Remarks as Prepared for Delivery
Thank you, Vince [Hawkes]. It’s wonderful to be here.
I’m grateful to Vince and to all the leadership and staff at the International Association of Chiefs of Police for the work they do, every day, on behalf of brave law enforcement officers across the United States and throughout the world. The relationship between the IACP and my office, the Office of Justice Programs, goes back many years, but it has never been stronger than it is at this moment. We have stood side by side in the fight against crime – a fight our Attorney General has called “ceaseless” and “unrelenting” – and our partnership has never wavered. What unites us is a deep and abiding respect for our law enforcement professionals and an unflagging commitment to their safety and welfare. I am proud of the work we have done, and will continue to do, together.
Let me say here at the beginning that for this Department of Justice, nothing is more important than the safety of our communities and the well-being of our nation’s law enforcement officers. We are so fortunate to have an Attorney General who fully appreciates the dangers our officers face and who will stop at nothing to give them the tools they need to undertake their sworn duties effectively and safely. And he understands that protecting our officers, just like protecting our communities, is a collective responsibility, one that involves federal agencies working hand in hand with state and local departments.
Attorney General Barr is of one mind with our President. President Trump loves our law enforcement professionals. He sings your praises at every turn. As he said in Chicago last October, “Every day, Americans get up and go to work, our children go safely to school, and our families sleep soundly at night because the people in this room stand guard. You risk your lives and you save countless others.”
This is a President who understands the sacrifices our officers make and who deeply admires your courage. His admiration is shared throughout his Administration – especially, as you heard yesterday, by our Attorney General.
I’m so proud to be part of a Department of Justice so fully committed to supporting law enforcement. As a prosecutor earlier in my career, I worked closely with local police, particularly on domestic violence investigations, which, as we all know, can be some of the most volatile cases for police. I came away with a full appreciation for the difficult and often thankless work that they perform, and my respect has continued to grow.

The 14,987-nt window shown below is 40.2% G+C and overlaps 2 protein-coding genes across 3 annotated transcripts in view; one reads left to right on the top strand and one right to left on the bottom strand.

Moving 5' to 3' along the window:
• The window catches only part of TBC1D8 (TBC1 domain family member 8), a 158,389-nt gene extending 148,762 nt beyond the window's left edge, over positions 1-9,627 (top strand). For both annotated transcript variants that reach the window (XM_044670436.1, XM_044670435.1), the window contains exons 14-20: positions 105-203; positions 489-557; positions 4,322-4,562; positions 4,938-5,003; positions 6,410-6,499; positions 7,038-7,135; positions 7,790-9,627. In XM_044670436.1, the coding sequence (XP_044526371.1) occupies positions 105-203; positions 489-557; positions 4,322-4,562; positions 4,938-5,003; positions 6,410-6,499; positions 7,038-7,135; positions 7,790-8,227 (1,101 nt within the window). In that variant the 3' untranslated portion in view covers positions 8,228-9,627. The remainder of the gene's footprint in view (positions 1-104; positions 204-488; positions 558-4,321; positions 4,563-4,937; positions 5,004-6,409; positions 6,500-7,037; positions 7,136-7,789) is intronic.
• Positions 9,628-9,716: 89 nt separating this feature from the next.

As the Attorney General has reminded us, these are very challenging times for law enforcement. You are finding yourselves called on to perform ever more, and ever more dangerous, duties. The drugs you seize are more lethal, the guns more powerful, the gangs more bent on violence. Online exploitation and other forms of cybercrime are becoming more sophisticated and more vile. International criminal organizations and human trafficking operations are working relentlessly to establish a foothold in your communities. And social problems like mental illness and homelessness are now being dropped at the precinct door.
Meanwhile, police are literally under attack. In addition to the tens of thousands of physical assaults you endure every year, you suffer verbal attacks that are no less harmful to morale. This leaves officers feeling under-valued and under-appreciated – something I find completely heartbreaking and totally unacceptable.
All of this has taken a toll. As the Attorney General explained, the number of sworn officers per capita has fallen. Many departments are struggling to recruit and retain personnel. And we hear that fewer people are applying for law enforcement jobs, and early exits and retirements are on the rise.
And then you heard the Attorney General talk yesterday about the alarming rise in suicides among law enforcement officers. The numbers are hard to pin down, and the 228 suicides reported by our friends at Blue H.E.L.P. are almost certainly an undercount. It’s enough to know for the moment that they greatly surpass line-of-duty deaths and they have gone up each of the last four years. One thing is certain: This is a disturbing trend that demands immediate corrective action.